My oldest is about to start college. The next ten days will be a flurry of shopping, packing and assurances that everything will be okay.
She's studying for her BA in Arts and Animation at one of the top schools in Canada, Sheridan College. Someday you'll see her work at Pixar! We managed to find her a nice place just across the street from the school, and if she wants to come home for the weekend, she's only a couple of hours away by train or bus, and we can always make the 1.5 hour drive to get her. After all, she'll want a decent meal at least once every couple of weeks.
I have mixed feelings about my oldest youngling leaving the nest. Like any parent, I've been frustrated, infuriated, enraged and worried. She bickers. She swears, calling her brother every name in the book. She won't eat a meal with food touching each other. Shes keep me up at night, yapping in the hallway, slamming her door and complaining she's cold. She doesn't clean the cat's litter box without being hounded for three days.
She says things in a quirky way that doesn't fail to make me laugh. She introduces me to movies and authors I never would have discovered if not for her appreciation of the really funny stuff. She got me hooked on 30 Rock, Arrested Development and The Office. She walks the dog.
I'm a lucky Mom. Many of my peers have complained about teenagers who stay out late, are lazy, unappreciative and belligerent. Some kids smoke, drink and do drugs, either in the open or on the sly. They get into fights, talk back to their parents, and barely scrape by in school. They treat their home like a hotel, expecting their laundry to suddenly appear, all washed and folded in their drawers. Not my kids.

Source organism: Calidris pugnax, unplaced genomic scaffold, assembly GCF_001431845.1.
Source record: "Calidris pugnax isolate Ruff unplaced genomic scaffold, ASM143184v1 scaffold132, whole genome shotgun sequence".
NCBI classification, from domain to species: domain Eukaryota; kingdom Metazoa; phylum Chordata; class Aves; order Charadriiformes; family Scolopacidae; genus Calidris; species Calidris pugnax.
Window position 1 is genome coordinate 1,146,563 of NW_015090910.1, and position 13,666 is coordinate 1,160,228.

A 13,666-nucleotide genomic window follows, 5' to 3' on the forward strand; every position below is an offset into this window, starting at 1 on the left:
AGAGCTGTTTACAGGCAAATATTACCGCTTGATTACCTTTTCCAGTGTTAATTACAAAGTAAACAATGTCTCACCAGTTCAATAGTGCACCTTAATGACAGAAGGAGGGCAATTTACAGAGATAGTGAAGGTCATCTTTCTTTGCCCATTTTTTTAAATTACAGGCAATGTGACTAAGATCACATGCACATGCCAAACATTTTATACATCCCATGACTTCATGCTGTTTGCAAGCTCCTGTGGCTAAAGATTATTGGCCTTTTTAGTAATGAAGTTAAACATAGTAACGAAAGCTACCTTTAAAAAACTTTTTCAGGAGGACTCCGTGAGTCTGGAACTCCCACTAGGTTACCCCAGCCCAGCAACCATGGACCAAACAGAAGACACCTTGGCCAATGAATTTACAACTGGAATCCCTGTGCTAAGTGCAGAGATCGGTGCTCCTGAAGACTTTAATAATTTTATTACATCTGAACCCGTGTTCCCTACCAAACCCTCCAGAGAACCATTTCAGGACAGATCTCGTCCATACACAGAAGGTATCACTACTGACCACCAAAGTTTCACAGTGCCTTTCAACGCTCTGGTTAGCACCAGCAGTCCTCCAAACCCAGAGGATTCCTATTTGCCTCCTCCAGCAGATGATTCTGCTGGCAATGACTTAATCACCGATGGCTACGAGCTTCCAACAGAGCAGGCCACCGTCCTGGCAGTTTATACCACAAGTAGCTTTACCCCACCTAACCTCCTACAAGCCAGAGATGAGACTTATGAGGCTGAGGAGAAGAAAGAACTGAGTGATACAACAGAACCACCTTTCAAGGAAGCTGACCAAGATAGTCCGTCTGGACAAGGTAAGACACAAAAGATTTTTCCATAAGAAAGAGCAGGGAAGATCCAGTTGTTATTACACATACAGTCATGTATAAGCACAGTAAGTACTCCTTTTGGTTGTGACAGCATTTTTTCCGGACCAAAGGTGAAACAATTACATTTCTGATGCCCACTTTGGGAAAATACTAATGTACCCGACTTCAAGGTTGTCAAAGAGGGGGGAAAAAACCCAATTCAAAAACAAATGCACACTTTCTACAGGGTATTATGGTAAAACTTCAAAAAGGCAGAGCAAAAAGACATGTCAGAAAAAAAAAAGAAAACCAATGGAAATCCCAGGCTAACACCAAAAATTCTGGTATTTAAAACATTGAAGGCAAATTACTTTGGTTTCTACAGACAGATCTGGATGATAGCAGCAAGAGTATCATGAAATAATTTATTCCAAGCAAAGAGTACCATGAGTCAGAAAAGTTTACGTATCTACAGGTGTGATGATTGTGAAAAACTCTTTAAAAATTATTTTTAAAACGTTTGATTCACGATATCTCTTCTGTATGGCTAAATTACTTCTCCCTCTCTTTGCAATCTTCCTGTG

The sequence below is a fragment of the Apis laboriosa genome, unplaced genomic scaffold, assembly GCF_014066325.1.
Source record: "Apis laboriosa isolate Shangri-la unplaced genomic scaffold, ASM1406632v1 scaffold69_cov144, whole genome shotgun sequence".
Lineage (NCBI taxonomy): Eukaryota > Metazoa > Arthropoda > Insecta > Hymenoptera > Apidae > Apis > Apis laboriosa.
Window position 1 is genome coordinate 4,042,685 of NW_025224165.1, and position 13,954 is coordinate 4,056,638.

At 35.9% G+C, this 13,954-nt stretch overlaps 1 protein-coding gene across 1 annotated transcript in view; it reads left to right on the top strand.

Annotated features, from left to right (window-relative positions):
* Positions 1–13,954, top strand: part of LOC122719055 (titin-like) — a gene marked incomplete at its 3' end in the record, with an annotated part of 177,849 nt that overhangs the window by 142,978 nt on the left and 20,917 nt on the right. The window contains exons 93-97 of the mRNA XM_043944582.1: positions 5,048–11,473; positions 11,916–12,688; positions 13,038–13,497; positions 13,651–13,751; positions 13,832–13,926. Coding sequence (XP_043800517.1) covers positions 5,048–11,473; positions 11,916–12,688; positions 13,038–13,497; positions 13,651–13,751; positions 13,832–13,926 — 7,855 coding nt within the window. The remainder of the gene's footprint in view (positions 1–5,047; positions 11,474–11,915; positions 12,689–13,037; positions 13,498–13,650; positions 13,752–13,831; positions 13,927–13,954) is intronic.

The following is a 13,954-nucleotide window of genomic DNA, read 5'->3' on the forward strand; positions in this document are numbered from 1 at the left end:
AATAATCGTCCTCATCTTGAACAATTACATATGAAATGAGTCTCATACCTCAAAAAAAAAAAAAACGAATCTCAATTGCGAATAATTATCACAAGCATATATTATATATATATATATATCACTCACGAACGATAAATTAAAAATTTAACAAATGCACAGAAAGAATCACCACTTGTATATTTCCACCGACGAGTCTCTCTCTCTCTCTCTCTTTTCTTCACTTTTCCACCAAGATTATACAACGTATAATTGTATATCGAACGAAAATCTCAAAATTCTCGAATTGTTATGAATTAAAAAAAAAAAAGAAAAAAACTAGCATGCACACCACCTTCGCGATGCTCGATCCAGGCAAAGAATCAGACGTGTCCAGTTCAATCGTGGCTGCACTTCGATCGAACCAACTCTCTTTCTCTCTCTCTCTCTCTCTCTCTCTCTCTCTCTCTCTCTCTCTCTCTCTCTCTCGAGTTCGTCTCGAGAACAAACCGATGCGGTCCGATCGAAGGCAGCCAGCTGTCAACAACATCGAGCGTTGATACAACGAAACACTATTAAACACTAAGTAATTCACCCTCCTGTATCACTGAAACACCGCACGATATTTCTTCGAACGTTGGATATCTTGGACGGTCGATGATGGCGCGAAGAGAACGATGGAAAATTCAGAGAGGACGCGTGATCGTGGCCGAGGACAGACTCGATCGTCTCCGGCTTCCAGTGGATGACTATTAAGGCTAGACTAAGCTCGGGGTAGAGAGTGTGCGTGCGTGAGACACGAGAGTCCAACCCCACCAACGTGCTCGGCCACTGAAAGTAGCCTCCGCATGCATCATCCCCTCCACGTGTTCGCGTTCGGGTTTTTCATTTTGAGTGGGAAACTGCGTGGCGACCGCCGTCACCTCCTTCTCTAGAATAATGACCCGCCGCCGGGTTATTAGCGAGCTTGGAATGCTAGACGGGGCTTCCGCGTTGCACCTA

The biggest disagreement I have with my son is his stubborn habit of composing his school essays in Lucida Grande instead of Times New Roman. (I know... first it'll be fonts, then it will lead to cocaine OMG!)
The thing that worries me most about my daughter is that she worries too much. That being said, I have nothing to worry about, except to stop her from worrying.
Will I feel that tug and snap of the apron strings when we finally say goodbye? Will I sit in her room for all of Labour Day, crying into her stuffed toys?
More likely, I'll be turning her bedroom into my writing room. Or not. She'll probably be back for a visit within a couple of weeks, already tired of living on peanut butter sandwiches.
That's okay. I'll welcome her back with open arms, then shove her out the door again.
Illustration: Dog Spacedog in Space - used with permission from my daughter, the creator.